10 years ago today, on 27 November 2004, the indigenous community of Palm Island erupted. The islanders had just heard read out at a public meeting the autopsy report into the death of the local man known posthumously simply as Mulrunji. He had been arrested a week earlier and taken to the Palm Island police lock-up, where he died a short while later following a scuffle with a Senior Sergeant of Police. A medical examination found he had sustained a cut above his right eye and four broken ribs, his portal vein was ruptured and his liver was split almost in two.
When the autopsy report was read out, a succession of angry young aboriginal men addressed the crowd, branding Mulrunji’s death as “cold blooded murder.” An angry crowd of about 400 stormed the police station, forcing the 18 local police to retreat to their residential barracks. When the barracks were set alight the police barricaded themselves and their families in the local hospital, while the mob set fire to the courthouse and police station. After decades of neglect and disenfranchisement, the people of Palm Island had had enough.
28 Palm islanders were arrested and charged with offences ranging from arson to riotous behaviour. The Director of Public Prosecutions announced there was no evidence to charge any police officer for Mulrunji’s death, and a misconduct investigation by the Crime and Misconduct Commission found likewise. However, in response to mounting media and public pressure, Queensland Premier Peter Beattie eventually appointed former Chief Justice of the Supreme Court of New South Wales, Sir Laurence Street, to review the DPP’s decision. Following Street’s review, the Senior Sergeant who arrested Mulrunji was charged with assault and manslaughter, but was eventually acquitted. Meanwhile, on Palm Island, life goes on.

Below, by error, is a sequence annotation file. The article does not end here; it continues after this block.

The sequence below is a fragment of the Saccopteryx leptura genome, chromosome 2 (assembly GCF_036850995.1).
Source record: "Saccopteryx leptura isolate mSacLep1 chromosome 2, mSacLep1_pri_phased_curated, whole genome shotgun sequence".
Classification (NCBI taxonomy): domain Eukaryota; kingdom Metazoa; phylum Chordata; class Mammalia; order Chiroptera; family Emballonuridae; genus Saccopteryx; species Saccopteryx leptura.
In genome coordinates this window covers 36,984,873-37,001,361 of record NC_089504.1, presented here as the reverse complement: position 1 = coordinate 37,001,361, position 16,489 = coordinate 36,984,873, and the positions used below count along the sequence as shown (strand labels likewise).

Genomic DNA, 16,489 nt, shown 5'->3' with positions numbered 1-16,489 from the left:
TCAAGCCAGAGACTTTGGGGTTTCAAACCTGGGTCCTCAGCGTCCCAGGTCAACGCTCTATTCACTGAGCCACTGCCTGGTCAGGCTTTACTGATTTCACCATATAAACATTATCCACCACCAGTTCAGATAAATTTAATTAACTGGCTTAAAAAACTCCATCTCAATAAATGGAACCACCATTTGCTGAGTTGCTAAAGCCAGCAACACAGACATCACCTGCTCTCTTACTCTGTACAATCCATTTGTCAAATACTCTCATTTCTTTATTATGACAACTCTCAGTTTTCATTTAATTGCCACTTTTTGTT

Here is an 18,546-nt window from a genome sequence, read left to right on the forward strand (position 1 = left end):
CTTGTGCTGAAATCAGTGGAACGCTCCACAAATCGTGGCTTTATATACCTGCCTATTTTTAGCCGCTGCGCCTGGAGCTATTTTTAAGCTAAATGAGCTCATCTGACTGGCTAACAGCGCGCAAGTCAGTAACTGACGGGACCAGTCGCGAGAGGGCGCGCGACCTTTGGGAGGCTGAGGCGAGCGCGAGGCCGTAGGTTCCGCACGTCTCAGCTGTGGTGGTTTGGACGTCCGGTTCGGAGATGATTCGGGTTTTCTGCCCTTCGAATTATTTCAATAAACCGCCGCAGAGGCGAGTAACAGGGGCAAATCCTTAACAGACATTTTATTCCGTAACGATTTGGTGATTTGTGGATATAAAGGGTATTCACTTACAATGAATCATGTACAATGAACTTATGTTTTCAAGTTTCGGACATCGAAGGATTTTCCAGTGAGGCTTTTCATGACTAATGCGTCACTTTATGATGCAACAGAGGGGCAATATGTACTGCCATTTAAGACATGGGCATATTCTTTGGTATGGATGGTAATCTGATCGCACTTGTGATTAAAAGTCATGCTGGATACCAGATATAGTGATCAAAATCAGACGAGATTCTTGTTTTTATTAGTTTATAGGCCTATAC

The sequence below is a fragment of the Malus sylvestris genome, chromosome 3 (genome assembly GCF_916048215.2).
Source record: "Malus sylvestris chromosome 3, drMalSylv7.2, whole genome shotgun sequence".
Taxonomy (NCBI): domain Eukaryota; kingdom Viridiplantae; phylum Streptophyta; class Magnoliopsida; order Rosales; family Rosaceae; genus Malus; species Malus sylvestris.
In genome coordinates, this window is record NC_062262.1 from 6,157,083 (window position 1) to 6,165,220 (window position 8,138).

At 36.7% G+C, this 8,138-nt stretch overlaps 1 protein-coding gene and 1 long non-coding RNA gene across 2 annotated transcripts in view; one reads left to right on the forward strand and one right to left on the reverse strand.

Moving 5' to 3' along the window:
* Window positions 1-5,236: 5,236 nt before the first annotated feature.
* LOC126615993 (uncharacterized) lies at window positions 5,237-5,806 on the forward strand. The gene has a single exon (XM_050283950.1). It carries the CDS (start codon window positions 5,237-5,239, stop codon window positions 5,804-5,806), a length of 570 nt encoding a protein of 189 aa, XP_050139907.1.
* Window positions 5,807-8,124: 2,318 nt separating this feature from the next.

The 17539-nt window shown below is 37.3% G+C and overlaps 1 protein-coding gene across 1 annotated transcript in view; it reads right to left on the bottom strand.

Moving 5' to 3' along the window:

10 years after the riots, almost to the day, the Productivity Commission released its 2014 Overcoming Indigenous Disadvantage report. Among its key national findings the Commission reported that for indigenous Australians ‘justice outcomes continue to worsen, with adult imprisonment rates worsening from already high rates, and no change in high rates of juvenile detention and family and community violence.’ Since 2000 the adult imprisonment rate has increased 57%, whilst the adult imprisonment rate of non-indigenous Australians has remained roughly the same, thus widening the gap. Adjusting for differences in population age structures, Aboriginal and Torres Strait Islander adults are imprisoned at 13 times the rate of non-indigenous adults, whilst the average detention rate for ATSI youth is a staggering 24 times the rate of non-indigenous youth.
These woeful statistics could hardly offer a clearer measure of our failure to indigenous communities. As white Australians wring their hands and shake their heads this week at the turbulent developments currently unfolding in Ferguson, Missouri, perhaps it’s time to stop and take a long, hard look at what’s happening in our own backyard.